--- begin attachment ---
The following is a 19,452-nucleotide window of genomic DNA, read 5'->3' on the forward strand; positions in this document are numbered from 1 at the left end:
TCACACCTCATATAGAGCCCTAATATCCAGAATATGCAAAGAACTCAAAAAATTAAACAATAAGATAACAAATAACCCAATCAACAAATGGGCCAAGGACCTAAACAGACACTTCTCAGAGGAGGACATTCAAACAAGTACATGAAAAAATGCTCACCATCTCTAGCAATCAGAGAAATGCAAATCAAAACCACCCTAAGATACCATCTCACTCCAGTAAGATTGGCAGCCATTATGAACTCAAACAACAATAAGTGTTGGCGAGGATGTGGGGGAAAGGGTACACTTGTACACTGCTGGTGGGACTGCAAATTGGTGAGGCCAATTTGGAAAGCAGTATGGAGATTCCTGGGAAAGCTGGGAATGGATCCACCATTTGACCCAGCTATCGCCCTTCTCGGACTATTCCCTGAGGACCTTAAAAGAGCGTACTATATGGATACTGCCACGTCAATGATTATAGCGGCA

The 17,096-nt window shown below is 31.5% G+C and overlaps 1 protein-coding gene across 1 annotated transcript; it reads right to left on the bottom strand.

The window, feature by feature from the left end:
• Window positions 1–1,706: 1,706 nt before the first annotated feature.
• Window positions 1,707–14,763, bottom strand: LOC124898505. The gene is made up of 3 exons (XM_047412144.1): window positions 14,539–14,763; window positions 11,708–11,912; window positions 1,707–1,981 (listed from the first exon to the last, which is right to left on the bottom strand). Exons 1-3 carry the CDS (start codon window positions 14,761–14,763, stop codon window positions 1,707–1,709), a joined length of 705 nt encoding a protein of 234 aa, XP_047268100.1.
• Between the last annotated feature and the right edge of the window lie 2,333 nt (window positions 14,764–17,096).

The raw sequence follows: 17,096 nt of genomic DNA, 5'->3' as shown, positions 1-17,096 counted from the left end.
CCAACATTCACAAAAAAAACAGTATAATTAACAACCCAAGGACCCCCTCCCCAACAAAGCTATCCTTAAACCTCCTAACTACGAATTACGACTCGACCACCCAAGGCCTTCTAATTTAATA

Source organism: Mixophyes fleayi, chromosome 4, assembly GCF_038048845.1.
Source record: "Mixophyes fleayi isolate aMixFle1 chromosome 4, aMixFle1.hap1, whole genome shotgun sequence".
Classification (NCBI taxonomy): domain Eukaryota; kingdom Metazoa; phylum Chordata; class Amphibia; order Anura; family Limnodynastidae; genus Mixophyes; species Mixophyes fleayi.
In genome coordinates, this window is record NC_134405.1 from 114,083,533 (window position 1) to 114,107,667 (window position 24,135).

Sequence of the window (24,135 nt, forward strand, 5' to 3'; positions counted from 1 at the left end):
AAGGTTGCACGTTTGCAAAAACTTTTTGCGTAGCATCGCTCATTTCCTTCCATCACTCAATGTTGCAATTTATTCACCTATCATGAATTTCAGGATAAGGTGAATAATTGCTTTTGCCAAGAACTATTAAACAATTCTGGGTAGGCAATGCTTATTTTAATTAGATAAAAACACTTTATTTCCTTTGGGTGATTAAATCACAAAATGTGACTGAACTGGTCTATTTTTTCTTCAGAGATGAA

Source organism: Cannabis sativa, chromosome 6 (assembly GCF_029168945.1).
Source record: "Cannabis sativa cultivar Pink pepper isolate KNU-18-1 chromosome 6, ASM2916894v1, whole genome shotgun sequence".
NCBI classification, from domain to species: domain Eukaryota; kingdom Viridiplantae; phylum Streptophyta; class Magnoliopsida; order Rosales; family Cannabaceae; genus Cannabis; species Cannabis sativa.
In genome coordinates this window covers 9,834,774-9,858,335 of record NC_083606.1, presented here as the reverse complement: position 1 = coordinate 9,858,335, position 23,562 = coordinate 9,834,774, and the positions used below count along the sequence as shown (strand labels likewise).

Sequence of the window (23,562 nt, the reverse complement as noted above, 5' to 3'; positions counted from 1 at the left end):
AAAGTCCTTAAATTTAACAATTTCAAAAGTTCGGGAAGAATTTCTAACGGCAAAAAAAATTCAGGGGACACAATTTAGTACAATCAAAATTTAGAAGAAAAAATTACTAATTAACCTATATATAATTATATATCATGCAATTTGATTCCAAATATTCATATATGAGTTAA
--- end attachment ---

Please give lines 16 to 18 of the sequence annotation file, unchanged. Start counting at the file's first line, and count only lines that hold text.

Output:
Source organism: Cannabis sativa, chromosome 6 (assembly GCF_029168945.1).
Source record: "Cannabis sativa cultivar Pink pepper isolate KNU-18-1 chromosome 6, ASM2916894v1, whole genome shotgun sequence".
NCBI classification, from domain to species: domain Eukaryota; kingdom Viridiplantae; phylum Streptophyta; class Magnoliopsida; order Rosales; family Cannabaceae; genus Cannabis; species Cannabis sativa.